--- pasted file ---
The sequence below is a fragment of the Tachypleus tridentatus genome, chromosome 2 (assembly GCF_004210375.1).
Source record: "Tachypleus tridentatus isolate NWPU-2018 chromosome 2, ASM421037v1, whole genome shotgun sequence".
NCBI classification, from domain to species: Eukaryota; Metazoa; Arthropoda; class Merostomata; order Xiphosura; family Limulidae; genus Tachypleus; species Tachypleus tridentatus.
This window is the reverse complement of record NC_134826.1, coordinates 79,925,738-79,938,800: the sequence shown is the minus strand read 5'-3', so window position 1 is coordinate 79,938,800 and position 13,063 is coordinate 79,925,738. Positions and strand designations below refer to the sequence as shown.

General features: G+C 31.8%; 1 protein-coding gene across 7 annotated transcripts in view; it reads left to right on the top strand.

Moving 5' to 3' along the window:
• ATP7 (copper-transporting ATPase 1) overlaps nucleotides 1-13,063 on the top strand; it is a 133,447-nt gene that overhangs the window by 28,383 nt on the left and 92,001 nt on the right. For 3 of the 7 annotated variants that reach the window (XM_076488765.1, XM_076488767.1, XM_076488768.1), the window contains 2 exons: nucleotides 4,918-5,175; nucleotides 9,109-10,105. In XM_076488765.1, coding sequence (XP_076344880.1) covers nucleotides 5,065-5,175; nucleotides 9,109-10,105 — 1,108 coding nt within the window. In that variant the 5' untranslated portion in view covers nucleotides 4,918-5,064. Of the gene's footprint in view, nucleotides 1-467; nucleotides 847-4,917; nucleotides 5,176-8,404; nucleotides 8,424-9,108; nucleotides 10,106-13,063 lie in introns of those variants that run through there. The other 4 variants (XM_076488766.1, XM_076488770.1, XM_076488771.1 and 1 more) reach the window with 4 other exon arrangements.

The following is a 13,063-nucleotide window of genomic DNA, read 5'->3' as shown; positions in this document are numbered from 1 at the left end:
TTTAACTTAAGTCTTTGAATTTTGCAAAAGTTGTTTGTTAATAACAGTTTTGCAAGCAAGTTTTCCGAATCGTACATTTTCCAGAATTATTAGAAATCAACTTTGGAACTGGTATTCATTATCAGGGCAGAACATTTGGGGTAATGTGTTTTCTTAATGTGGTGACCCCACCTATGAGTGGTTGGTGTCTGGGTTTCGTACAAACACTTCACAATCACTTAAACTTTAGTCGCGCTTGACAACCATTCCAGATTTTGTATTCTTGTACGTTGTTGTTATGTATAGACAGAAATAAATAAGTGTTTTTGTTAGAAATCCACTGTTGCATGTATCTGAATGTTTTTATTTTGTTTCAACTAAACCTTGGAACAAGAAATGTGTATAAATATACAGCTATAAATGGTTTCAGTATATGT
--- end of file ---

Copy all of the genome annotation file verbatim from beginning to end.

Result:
The sequence below is a fragment of the Tachypleus tridentatus genome, chromosome 2 (assembly GCF_004210375.1).
Source record: "Tachypleus tridentatus isolate NWPU-2018 chromosome 2, ASM421037v1, whole genome shotgun sequence".
NCBI classification, from domain to species: Eukaryota; Metazoa; Arthropoda; class Merostomata; order Xiphosura; family Limulidae; genus Tachypleus; species Tachypleus tridentatus.
This window is the reverse complement of record NC_134826.1, coordinates 79,925,738-79,938,800: the sequence shown is the minus strand read 5'-3', so window position 1 is coordinate 79,938,800 and position 13,063 is coordinate 79,925,738. Positions and strand designations below refer to the sequence as shown.

General features: G+C 31.8%; 1 protein-coding gene across 7 annotated transcripts in view; it reads left to right on the top strand.

Moving 5' to 3' along the window:
• ATP7 (copper-transporting ATPase 1) overlaps nucleotides 1-13,063 on the top strand; it is a 133,447-nt gene that overhangs the window by 28,383 nt on the left and 92,001 nt on the right. For 3 of the 7 annotated variants that reach the window (XM_076488765.1, XM_076488767.1, XM_076488768.1), the window contains 2 exons: nucleotides 4,918-5,175; nucleotides 9,109-10,105. In XM_076488765.1, coding sequence (XP_076344880.1) covers nucleotides 5,065-5,175; nucleotides 9,109-10,105 — 1,108 coding nt within the window. In that variant the 5' untranslated portion in view covers nucleotides 4,918-5,064. Of the gene's footprint in view, nucleotides 1-467; nucleotides 847-4,917; nucleotides 5,176-8,404; nucleotides 8,424-9,108; nucleotides 10,106-13,063 lie in introns of those variants that run through there. The other 4 variants (XM_076488766.1, XM_076488770.1, XM_076488771.1 and 1 more) reach the window with 4 other exon arrangements.

The following is a 13,063-nucleotide window of genomic DNA, read 5'->3' as shown; positions in this document are numbered from 1 at the left end:
TTTAACTTAAGTCTTTGAATTTTGCAAAAGTTGTTTGTTAATAACAGTTTTGCAAGCAAGTTTTCCGAATCGTACATTTTCCAGAATTATTAGAAATCAACTTTGGAACTGGTATTCATTATCAGGGCAGAACATTTGGGGTAATGTGTTTTCTTAATGTGGTGACCCCACCTATGAGTGGTTGGTGTCTGGGTTTCGTACAAACACTTCACAATCACTTAAACTTTAGTCGCGCTTGACAACCATTCCAGATTTTGTATTCTTGTACGTTGTTGTTATGTATAGACAGAAATAAATAAGTGTTTTTGTTAGAAATCCACTGTTGCATGTATCTGAATGTTTTTATTTTGTTTCAACTAAACCTTGGAACAAGAAATGTGTATAAATATACAGCTATAAATGGTTTCAGTATATGT